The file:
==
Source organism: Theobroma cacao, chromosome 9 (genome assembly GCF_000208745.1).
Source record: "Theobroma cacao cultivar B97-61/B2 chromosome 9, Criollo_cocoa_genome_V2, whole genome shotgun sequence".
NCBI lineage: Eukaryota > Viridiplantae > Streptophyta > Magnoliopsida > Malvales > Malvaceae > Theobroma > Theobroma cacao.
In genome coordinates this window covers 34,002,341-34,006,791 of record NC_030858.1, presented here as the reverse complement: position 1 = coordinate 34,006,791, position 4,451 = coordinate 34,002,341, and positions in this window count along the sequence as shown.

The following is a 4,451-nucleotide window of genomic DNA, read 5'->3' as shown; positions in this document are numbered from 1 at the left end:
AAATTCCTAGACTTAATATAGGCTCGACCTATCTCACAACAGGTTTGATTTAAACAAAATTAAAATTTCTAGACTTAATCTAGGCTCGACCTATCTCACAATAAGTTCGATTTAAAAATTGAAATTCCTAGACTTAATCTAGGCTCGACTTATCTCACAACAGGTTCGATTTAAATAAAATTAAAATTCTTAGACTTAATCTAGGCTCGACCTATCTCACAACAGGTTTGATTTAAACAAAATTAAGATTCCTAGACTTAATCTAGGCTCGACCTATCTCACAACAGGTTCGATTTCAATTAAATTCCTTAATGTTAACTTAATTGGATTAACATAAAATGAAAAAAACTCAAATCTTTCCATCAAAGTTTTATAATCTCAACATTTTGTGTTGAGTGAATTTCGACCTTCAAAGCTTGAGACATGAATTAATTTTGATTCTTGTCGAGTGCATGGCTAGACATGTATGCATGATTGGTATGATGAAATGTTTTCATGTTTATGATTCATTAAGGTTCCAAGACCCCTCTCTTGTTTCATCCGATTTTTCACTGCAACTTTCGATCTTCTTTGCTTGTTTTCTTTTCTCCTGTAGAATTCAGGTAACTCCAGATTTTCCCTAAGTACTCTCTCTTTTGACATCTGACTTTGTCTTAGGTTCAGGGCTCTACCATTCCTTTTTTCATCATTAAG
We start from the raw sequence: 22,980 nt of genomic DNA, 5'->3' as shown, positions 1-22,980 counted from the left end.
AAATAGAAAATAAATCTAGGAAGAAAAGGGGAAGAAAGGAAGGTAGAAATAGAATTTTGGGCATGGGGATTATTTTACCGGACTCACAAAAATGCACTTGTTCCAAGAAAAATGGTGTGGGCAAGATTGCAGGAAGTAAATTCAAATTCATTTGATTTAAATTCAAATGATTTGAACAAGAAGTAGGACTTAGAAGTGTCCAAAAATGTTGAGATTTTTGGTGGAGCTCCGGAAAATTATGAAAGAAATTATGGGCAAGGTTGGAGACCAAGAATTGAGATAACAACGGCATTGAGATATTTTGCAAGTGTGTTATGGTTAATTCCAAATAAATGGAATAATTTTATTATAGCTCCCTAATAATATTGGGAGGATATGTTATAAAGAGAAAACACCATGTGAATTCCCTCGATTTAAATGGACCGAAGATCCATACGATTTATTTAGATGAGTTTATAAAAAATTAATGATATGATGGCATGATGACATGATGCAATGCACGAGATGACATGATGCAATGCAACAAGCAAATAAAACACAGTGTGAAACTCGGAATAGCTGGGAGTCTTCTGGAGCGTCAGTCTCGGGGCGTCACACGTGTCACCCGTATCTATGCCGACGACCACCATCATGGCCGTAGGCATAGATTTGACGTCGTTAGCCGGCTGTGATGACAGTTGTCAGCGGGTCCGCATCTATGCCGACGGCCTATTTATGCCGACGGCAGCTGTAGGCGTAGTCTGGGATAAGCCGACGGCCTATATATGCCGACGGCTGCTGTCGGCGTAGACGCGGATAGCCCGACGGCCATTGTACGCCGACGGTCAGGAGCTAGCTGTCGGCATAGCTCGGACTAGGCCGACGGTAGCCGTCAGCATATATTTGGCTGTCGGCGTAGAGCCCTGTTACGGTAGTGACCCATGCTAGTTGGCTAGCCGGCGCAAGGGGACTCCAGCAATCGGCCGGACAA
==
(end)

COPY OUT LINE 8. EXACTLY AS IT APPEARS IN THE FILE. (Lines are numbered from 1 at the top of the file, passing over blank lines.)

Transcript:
AAATAGAAAATAAATCTAGGAAGAAAAGGGGAAGAAAGGAAGGTAGAAATAGAATTTTGGGCATGGGGATTATTTTACCGGACTCACAAAAATGCACTTGTTCCAAGAAAAATGGTGTGGGCAAGATTGCAGGAAGTAAATTCAAATTCATTTGATTTAAATTCAAATGATTTGAACAAGAAGTAGGACTTAGAAGTGTCCAAAAATGTTGAGATTTTTGGTGGAGCTCCGGAAAATTATGAAAGAAATTATGGGCAAGGTTGGAGACCAAGAATTGAGATAACAACGGCATTGAGATATTTTGCAAGTGTGTTATGGTTAATTCCAAATAAATGGAATAATTTTATTATAGCTCCCTAATAATATTGGGAGGATATGTTATAAAGAGAAAACACCATGTGAATTCCCTCGATTTAAATGGACCGAAGATCCATACGATTTATTTAGATGAGTTTATAAAAAATTAATGATATGATGGCATGATGACATGATGCAATGCACGAGATGACATGATGCAATGCAACAAGCAAATAAAACACAGTGTGAAACTCGGAATAGCTGGGAGTCTTCTGGAGCGTCAGTCTCGGGGCGTCACACGTGTCACCCGTATCTATGCCGACGACCACCATCATGGCCGTAGGCATAGATTTGACGTCGTTAGCCGGCTGTGATGACAGTTGTCAGCGGGTCCGCATCTATGCCGACGGCCTATTTATGCCGACGGCAGCTGTAGGCGTAGTCTGGGATAAGCCGACGGCCTATATATGCCGACGGCTGCTGTCGGCGTAGACGCGGATAGCCCGACGGCCATTGTACGCCGACGGTCAGGAGCTAGCTGTCGGCATAGCTCGGACTAGGCCGACGGTAGCCGTCAGCATATATTTGGCTGTCGGCGTAGAGCCCTGTTACGGTAGTGACCCATGCTAGTTGGCTAGCCGGCGCAAGGGGACTCCAGCAATCGGCCGGACAA